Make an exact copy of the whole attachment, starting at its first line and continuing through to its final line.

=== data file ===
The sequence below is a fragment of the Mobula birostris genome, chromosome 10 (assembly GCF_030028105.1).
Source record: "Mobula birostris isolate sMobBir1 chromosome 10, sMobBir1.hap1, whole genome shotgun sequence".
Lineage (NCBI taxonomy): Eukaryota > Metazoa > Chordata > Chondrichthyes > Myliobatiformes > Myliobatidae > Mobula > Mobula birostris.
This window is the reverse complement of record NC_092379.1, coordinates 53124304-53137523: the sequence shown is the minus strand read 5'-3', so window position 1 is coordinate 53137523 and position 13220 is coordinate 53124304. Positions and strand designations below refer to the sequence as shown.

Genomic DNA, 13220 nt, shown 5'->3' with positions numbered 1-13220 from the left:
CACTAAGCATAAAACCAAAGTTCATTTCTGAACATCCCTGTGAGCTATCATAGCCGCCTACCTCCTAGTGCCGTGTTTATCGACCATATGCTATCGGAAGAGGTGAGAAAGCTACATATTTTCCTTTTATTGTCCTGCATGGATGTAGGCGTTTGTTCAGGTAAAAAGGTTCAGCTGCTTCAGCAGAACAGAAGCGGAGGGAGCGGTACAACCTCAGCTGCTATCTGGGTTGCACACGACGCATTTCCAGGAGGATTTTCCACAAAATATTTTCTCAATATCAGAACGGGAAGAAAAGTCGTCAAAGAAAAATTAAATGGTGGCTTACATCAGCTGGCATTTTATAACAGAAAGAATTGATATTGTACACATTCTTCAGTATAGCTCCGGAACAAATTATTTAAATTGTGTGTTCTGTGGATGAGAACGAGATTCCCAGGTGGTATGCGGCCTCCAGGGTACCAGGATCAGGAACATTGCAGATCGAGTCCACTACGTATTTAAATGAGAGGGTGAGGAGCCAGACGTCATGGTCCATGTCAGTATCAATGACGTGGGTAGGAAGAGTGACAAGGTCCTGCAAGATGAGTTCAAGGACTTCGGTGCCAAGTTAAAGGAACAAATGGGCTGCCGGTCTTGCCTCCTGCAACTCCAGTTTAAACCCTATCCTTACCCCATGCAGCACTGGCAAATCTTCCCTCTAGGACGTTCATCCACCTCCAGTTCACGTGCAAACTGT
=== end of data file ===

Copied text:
The sequence below is a fragment of the Mobula birostris genome, chromosome 10 (assembly GCF_030028105.1).
Source record: "Mobula birostris isolate sMobBir1 chromosome 10, sMobBir1.hap1, whole genome shotgun sequence".
Lineage (NCBI taxonomy): Eukaryota > Metazoa > Chordata > Chondrichthyes > Myliobatiformes > Myliobatidae > Mobula > Mobula birostris.
This window is the reverse complement of record NC_092379.1, coordinates 53124304-53137523: the sequence shown is the minus strand read 5'-3', so window position 1 is coordinate 53137523 and position 13220 is coordinate 53124304. Positions and strand designations below refer to the sequence as shown.

Genomic DNA, 13220 nt, shown 5'->3' with positions numbered 1-13220 from the left:
CACTAAGCATAAAACCAAAGTTCATTTCTGAACATCCCTGTGAGCTATCATAGCCGCCTACCTCCTAGTGCCGTGTTTATCGACCATATGCTATCGGAAGAGGTGAGAAAGCTACATATTTTCCTTTTATTGTCCTGCATGGATGTAGGCGTTTGTTCAGGTAAAAAGGTTCAGCTGCTTCAGCAGAACAGAAGCGGAGGGAGCGGTACAACCTCAGCTGCTATCTGGGTTGCACACGACGCATTTCCAGGAGGATTTTCCACAAAATATTTTCTCAATATCAGAACGGGAAGAAAAGTCGTCAAAGAAAAATTAAATGGTGGCTTACATCAGCTGGCATTTTATAACAGAAAGAATTGATATTGTACACATTCTTCAGTATAGCTCCGGAACAAATTATTTAAATTGTGTGTTCTGTGGATGAGAACGAGATTCCCAGGTGGTATGCGGCCTCCAGGGTACCAGGATCAGGAACATTGCAGATCGAGTCCACTACGTATTTAAATGAGAGGGTGAGGAGCCAGACGTCATGGTCCATGTCAGTATCAATGACGTGGGTAGGAAGAGTGACAAGGTCCTGCAAGATGAGTTCAAGGACTTCGGTGCCAAGTTAAAGGAACAAATGGGCTGCCGGTCTTGCCTCCTGCAACTCCAGTTTAAACCCTATCCTTACCCCATGCAGCACTGGCAAATCTTCCCTCTAGGACGTTCATCCACCTCCAGTTCACGTGCAAACTGT